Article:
In Bailey v. Fox, 78 Cal. 389, it was held that a delay of four months after the discovery of fraud in a partnership contract was fatal to the right to rescind.Summary of this case from Wills v. Porter
SUBMITTED NOVEMBER 2, 1977.
DECIDED NOVEMBER 10, 1977. REHEARING DENIED DECEMBER 1, 1977.
Quantum meruit. Gordon Superior Court. Before Judge White.
Langford, Pope Bailey, R. Thomas Pope, for appellant.
Chance, Maddox Jones, Howard Jones, R. F. Chance, for appellee.
Ed Fox filed a suit against William P. Bailey as administrator of the estate of Mattie Lou Freeman for labor and work performed for Suttle and Mattie Lou Freeman over a period of 20 years, having a reasonable value of $22,500, none of which, he alleged, he had received.
Count 1 of the complaint, based on an alleged contract to make a deed or will, was abandoned at the close of the plaintiff's evidence. Count 2 of the complaint was founded on an action in quantum meruit. The jury returned a verdict for $15,625 in Fox's favor and the administrator appeals, asserting as error the denial of his motions for directed verdict, for judgment n.o.v., and for new trial.
1. "Ordinarily, where one renders services... valuable to another, which the latter accepts, a promise is implied to pay the reasonable value thereof ..." Code § 3-107. "Value of services rendered in essence is exclusively a matter for jury determination. [Cits.]" Pembroke Steel Co. v. Technical Sales Assoc., 138 Ga. App. 744, 745 (3) ( 227 S.E.2d 491) (1976).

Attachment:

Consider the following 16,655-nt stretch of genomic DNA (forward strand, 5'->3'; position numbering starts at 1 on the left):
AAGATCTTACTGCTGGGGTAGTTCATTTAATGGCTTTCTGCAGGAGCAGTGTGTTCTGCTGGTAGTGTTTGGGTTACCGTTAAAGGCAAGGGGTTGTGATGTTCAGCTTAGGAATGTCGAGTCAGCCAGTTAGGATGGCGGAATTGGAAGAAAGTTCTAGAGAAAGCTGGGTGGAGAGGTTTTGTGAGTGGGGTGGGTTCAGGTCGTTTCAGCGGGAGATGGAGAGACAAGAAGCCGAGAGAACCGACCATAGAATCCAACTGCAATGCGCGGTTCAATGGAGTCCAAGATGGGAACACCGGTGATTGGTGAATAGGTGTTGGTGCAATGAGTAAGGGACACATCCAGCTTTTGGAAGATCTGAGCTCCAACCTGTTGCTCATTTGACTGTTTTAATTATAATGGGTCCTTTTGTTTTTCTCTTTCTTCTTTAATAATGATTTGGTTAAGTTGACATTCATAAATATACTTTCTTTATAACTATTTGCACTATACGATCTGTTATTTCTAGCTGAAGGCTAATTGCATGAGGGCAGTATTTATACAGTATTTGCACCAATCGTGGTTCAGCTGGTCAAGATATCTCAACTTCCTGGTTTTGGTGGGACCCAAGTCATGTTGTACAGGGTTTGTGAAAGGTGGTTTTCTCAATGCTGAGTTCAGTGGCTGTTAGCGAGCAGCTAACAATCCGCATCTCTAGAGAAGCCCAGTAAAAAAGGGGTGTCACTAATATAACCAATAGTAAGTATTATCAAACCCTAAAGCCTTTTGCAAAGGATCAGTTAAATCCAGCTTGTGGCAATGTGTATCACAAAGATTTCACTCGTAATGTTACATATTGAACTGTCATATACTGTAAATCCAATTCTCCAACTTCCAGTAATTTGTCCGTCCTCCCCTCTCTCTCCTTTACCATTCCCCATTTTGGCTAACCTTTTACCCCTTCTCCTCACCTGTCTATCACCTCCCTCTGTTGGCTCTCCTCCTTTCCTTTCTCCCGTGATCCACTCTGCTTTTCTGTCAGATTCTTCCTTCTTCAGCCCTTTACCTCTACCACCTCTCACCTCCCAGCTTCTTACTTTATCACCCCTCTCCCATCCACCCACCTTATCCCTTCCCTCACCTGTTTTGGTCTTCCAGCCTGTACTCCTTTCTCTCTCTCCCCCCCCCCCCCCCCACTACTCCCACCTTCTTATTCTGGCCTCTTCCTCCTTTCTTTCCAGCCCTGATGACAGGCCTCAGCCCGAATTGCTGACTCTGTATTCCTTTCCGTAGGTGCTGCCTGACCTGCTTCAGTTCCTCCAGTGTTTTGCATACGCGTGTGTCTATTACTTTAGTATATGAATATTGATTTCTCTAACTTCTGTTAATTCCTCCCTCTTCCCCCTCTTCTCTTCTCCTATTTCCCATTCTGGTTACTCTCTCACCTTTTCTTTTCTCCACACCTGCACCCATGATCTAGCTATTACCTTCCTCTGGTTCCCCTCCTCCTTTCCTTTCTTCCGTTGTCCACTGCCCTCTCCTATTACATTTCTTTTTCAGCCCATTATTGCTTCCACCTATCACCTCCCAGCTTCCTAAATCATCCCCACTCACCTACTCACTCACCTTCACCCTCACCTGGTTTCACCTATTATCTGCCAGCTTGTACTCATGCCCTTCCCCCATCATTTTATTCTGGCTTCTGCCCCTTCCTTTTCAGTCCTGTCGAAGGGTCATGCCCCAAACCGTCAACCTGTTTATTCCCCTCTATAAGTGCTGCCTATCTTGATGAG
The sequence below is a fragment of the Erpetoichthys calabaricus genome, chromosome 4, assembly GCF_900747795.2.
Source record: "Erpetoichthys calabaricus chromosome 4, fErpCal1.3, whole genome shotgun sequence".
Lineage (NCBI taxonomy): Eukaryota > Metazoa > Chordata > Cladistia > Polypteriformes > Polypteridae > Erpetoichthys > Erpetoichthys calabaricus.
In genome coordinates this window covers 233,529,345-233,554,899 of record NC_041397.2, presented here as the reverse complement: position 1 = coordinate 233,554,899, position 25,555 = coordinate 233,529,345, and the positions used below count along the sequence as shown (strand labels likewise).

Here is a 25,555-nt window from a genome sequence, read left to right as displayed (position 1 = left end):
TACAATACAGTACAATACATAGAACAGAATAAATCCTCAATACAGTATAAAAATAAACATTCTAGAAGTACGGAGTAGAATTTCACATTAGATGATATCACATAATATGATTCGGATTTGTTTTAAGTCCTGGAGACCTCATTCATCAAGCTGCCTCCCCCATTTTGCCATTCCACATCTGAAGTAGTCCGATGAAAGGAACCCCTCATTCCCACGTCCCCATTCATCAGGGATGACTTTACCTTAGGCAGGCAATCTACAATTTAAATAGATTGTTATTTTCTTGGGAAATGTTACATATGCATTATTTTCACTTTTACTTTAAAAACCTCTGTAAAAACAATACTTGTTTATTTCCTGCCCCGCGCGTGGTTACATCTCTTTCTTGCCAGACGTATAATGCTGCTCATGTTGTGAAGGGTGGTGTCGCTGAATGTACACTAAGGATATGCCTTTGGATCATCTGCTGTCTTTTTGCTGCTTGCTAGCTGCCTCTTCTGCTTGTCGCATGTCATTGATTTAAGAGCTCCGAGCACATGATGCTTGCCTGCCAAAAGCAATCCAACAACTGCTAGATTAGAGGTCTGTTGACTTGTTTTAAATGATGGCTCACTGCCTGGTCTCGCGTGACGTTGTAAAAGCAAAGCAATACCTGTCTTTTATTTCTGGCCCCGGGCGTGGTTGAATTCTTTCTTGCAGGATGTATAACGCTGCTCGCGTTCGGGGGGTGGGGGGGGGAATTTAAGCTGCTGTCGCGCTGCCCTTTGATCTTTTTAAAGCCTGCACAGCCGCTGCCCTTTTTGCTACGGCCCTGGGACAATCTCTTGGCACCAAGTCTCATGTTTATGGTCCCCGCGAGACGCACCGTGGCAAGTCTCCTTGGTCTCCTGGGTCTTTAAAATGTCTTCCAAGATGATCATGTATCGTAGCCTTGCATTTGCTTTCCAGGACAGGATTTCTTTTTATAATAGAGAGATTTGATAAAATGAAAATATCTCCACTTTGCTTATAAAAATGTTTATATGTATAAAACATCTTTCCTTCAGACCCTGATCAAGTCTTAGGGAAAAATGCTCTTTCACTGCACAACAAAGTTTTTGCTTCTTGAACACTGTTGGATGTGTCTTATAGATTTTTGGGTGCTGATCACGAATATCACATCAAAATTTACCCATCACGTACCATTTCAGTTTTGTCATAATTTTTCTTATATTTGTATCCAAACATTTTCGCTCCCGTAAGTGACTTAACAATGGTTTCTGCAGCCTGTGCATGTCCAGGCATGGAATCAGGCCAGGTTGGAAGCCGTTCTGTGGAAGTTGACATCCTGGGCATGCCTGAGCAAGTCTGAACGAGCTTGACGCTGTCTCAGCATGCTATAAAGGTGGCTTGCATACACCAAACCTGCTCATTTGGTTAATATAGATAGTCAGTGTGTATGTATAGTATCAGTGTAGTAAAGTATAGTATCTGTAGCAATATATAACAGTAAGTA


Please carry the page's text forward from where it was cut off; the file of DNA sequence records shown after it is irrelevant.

Fox offered seven witnesses who were neighbors and long-time friends of the Freemans and who testified that Fox was employed as a general cattle farm laborer on two farms owned by Mr. and Mrs. Freeman at a time when they were both in good health, but that as their health deteriorated Fox's duties increased and he performed general cattle farm work plus household duties, errands, chauffeur and personal services day and night. He was subject to call on a 24-hour basis seven days a week. The value of such services from 1971 through 1975 varied from $1.75 to $3 an hour. Fox received no pay after Mr. Freeman died in 1971. Mrs. Freeman told many friends that she could not get along without Fox and intended to take care of him; that she was going "to make a will and leave him an heir's part."
From the nature of the services rendered the jury was authorized to find the value to be about $10 a day, which would amount to $3,650 a year or $15,600 for the four-year period. The evidence was sufficient as to services and value thereof, and the trial court properly overruled the motions.
2. The evidence was likewise sufficient to support a charge on enrichment of the estate. The judge charged fully on all the issues and the words "contract," "implied contract" and "assumpsit" were used and defined throughout the instructions to the jury. The inadvertent use of the word "contract" instead of "implied contract" in the charge complained of did not amount to an expression or intimation of an opinion by the court, and was harmless error.
We find no grounds for reversal for any reason assigned.
Judgment affirmed. Deen, P. J., and Birdsong, J., concur.